A “Wild and Dangerous” Scheme, Part Two: What’s “fixed” got to do with it? Do with it?
“…we have seen a calculation… which shows that the fixed charges, for machinery and the general management of a mill, are as nearly as possible equal to the cost of wages in the process.”
In my earlier post on the “Wild and Dangerous Scheme” I teased the “egregious accounting error” committed by the author of the 1844 article in the Economist. In plain terms the error was double counting — the author deducts 16.5% from wages to compensate for a decrease in output and then attributes a second loss of 16.5% to the decrease in output resulting from it’s effect on “fixed charges.”
That double-counting error seems self-evident to me but there is also a semantic smoke screen at play that obscures it for some readers. The term “fixed charges” seems to refer to an immutable absolute quantity of costs and — implicitly perhaps? — an unalterable production process. It doesn’t. It refers to accounting entries, as the term “charges” indicates.
The fact that these charges are independent of output doesn’t mean they can’t change or can’t be changed. Machines could be bought or sold. Inventory levels could be raised or lowered. Insurance rates or taxes could change. Most importantly for the current example, the elements of the production process could be permanently altered thus requiring a reconfiguration of those “fixed” charges.
The double-counting error in the 1844 article is perhaps best illustrated in the case of a Six-Hour Bill instead of a Ten-Hour Bill. Instead of reducing the workers’ weekly wage to zero, the employer could simply cut their wage by 50% and hire a second shift to maintain output at full capacity. By the same token, a reduction from 12 hours to 10 hours could be met by hiring more workers to make up the lost output or by employing some combination of new machinery and additional workers. This is, of course, granting the author’s assumption of a constant output per hour worked.
What does “fixed” even mean? Could it mean fixed per unit of output? Fixed per employee or per hour worked? Fixed per longer unit of time, such as a year — or 15 years? Never changing? It could mean any of those. Whether it does mean one or another is a matter of fact or convention. Sometimes the convention is not what you might want or assume it to be.
Are raw materials a fixed cost? Common sense might suggest that reducing the output of cloth by 1/6 means that only 5/6 as much cotton will be needed as input. Not a fixed cost? But what if the accounting convention specifies a given inventory of cotton regardless of how much is actually used in a week? Are interest rates “fixed”? They are and they aren’t!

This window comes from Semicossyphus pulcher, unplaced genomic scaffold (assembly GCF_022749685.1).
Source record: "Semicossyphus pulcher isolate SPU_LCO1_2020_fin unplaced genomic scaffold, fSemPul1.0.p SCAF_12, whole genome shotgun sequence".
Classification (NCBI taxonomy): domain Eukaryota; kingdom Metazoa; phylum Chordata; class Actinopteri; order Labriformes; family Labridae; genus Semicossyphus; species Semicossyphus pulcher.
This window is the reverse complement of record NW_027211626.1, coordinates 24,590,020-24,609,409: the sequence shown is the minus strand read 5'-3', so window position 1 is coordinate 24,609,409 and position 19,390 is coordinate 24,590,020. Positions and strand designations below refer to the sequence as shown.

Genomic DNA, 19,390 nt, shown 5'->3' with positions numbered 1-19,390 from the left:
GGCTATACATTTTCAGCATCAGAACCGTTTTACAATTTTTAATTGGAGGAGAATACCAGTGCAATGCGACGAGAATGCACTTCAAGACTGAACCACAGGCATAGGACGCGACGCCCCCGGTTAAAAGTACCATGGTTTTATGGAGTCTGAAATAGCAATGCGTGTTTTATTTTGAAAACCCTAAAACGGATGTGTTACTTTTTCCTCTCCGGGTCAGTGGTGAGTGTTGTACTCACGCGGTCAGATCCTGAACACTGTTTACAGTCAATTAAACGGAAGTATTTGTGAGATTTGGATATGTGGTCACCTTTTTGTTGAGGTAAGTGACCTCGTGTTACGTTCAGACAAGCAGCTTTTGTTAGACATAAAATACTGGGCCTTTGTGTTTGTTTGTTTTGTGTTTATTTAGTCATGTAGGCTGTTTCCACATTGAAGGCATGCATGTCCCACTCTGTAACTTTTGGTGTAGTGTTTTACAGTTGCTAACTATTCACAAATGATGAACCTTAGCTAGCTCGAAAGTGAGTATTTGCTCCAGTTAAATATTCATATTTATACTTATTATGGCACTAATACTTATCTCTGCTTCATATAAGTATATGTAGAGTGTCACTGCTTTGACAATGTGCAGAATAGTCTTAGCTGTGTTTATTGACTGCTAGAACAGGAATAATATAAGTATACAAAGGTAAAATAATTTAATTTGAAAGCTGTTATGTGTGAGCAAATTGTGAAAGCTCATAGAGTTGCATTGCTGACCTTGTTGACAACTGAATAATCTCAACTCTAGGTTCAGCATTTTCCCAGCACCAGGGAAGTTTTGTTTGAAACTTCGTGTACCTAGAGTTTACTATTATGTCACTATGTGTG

When an accounting error is obscured by a muddled allusion to fixed charges, the temptation may be to try to “make sense” of the author’s argument — to give the benefit of the doubt that the author may be wrong but not incompetent or deliberately deceptive — in effect, to excuse the bad accounting by virtue of the muddled semantics. Wildly and dangerously enough, though, in the case of the 1844 Economist article, I happened to stumble upon the receipts: the calculation which that article’s author refers to having seen.
As it turns out, the “fixed charges, for machinery and the general management of a mill,” were not “as nearly as possible equal to the cost of wages in the process.” They were more nearly equal to the cost of wages of a mill operating at half capacity and thus paying half wages! We now confront three problems with the argument — double counting, semantic muddling and misrepresentation of a source.
Interest rates are not fixed costs.
The cost of financing (maintenance of outstanding debt) is.
Taxes aren’t fixed, but some sorts of taxes are more generally unavoidable and therefore fixed. You pay as long as you own the building or the inventory. The cost of “keeping the lights on” is fixed, but the fuel needed for production isn’t.
From a management accounting perspective, fixed means independent of output within a window of output, and not obviously driven by another factor that varies with output.
From a cost accounting perspective, fixed could be anything not on the routing or bill of material, but the routing would implicitly have certain sorts of costs that are “fixed” included as well, for instance annual medical/dental insurance which varies based on headcount but not output.
As I interpret Ashworth’s fixed charge of 5% per annum on capital invested, it is what we would call the opportunity cost of the investment in terms of the alternative of a risk-free return.